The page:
I remember the experience, as a child, of being accidentally separated from my parents. We were in a large department store. I don’t remember everything; I’m sure my mother must have been holding my hand.
But you know how it goes. Mom needs both hands for something and lets go. She tells the child, “Stay right here next to me, okay? Don’t go anywhere.” The kid nods obediently, but then sees some colorful bauble and wanders away, drawn from one distraction to the next to the next.
Then he turns to find his mother. But he’s surrounded instead by strangers. And suddenly, in a panic, he realizes he’s lost.
That’s the part I remember: the feeling of being lost.
That, and the feeling of being saved when I heard my mother call my name.
Throughout our review of the story of Mary Magdalene, we’ve seen the significance of the simple moment when Mary unwittingly turns away from her risen Lord, and he calls her back by speaking her name. One can only imagine the ups and downs of her life. Possessed by seven demons (Luke 8:2), she is rescued by Jesus and devotes her life to him. Then Jesus is taken away from her, first by the cross, and again by the empty tomb. She goes from being lost to being found to being lost again. But the moment she hears the resurrected Jesus call her name, she knows she’s been found again — and this time, for good.
In that story we might hear the echoes of one of Jesus’ great “I Am” statements: “I am the good shepherd. The good shepherd lays down his life for the sheep” (John 10:10, CEB). He said this as he debated with some Pharisees who refused to believe in him. They didn’t understand his words:
The one who enters through the gate is the shepherd of the sheep. The guard at the gate opens the gate for him, and the sheep listen to his voice. He calls his own sheep by name and leads them out. Whenever he has gathered all of his sheep, he goes before them and they follow him, because they know his voice. (vss. 2-4, CEB)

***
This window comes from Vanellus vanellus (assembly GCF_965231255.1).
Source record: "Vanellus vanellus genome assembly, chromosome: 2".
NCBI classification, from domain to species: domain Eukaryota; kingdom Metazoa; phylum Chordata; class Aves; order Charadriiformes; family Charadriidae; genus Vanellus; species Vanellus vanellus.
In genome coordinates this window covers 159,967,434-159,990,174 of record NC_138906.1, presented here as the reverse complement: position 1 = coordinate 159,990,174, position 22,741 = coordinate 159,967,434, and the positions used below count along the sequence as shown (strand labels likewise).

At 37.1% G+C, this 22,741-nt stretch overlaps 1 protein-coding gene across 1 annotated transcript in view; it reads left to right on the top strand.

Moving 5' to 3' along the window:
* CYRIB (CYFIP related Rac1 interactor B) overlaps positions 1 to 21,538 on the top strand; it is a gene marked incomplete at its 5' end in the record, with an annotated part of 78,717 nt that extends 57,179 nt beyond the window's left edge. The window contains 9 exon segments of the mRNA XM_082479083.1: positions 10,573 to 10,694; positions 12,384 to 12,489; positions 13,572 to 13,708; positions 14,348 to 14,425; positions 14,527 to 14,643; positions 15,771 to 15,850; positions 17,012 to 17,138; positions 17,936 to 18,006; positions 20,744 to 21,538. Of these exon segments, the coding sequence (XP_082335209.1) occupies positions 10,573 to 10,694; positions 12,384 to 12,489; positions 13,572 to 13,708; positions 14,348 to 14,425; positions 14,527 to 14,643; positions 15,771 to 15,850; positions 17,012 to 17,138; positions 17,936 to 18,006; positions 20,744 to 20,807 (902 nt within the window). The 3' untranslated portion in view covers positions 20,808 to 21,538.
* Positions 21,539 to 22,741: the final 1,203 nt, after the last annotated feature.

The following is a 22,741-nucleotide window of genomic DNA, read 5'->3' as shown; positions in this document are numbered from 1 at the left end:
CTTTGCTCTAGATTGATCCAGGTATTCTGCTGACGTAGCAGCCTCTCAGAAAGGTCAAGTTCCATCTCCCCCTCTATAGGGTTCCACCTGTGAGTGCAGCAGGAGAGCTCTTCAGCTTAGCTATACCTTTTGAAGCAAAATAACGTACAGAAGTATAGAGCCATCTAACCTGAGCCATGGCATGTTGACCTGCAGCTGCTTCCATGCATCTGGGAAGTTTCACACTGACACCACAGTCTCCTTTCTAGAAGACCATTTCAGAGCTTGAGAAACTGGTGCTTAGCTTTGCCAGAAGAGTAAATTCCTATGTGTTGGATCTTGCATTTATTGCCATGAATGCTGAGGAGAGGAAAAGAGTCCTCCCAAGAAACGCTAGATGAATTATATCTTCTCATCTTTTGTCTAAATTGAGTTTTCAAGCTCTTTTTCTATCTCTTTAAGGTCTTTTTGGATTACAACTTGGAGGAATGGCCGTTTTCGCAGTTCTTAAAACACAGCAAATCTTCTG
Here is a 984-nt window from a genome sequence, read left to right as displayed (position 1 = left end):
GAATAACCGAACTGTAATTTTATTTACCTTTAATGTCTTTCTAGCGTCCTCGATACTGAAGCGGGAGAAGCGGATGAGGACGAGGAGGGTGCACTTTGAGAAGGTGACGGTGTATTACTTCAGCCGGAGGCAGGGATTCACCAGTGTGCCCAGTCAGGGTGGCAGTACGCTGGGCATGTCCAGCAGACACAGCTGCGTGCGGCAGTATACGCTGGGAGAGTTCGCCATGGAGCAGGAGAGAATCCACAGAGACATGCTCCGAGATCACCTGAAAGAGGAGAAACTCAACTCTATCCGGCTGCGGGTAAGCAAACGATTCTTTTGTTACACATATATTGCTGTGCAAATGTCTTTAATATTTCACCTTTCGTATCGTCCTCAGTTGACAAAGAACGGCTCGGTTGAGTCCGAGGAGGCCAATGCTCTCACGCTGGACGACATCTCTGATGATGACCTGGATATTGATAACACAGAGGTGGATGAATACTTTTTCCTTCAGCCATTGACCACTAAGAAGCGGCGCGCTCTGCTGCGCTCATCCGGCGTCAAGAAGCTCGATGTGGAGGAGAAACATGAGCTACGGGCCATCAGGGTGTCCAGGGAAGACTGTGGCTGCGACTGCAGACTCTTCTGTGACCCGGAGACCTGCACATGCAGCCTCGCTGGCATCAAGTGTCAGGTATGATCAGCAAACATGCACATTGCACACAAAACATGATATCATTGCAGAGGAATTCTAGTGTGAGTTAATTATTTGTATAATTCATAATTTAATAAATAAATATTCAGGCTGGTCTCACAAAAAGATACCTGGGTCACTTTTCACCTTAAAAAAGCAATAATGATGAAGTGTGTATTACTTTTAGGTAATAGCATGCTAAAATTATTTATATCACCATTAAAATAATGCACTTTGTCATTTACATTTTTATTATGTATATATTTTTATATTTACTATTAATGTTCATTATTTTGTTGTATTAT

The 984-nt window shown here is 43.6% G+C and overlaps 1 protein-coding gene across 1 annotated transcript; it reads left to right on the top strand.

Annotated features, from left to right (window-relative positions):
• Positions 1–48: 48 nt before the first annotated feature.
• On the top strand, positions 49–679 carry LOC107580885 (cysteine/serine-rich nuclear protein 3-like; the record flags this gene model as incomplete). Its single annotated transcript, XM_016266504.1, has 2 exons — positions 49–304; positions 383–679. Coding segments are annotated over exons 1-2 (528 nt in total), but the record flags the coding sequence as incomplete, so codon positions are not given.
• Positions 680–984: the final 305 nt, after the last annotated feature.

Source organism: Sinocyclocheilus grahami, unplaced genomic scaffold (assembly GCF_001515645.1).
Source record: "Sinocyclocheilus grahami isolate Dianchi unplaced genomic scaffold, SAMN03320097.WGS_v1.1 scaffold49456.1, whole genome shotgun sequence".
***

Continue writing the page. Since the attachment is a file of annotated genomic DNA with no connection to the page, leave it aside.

In an earlier post, I described briefly how sheep only come when their own shepherd calls; they follow the voice they recognize. For those of us who (like me) have no experience with sheep, here’s a more contemporary example.
Imagine a day care center filled with children. Each child may represent a different family, and at the end of the day, each will be picked up and led out by someone they know. They don’t even need to see their mom or dad walk in. They just need to hear the sound of a trusted caretaker’s voice, and hopefully, they will come when called. (Sometimes not, of course — but that’s because children aren’t just sheep.)
Matthew describes what it means for Jesus to be the Good Shepherd: “When he saw the crowds, he had compassion for them, because they were harassed and helpless, like sheep without a shepherd” (Matt 9:36, NRSV). We can be sure that when Mary Magdalene stood before him weeping, he had compassion for her, even if some of us might be tempted to chide her for not realizing who he was. He called her by name, and she responded immediately, because she knew his voice.
So take heart. You may feel lost, but Jesus knows your name.
Can you hear him calling?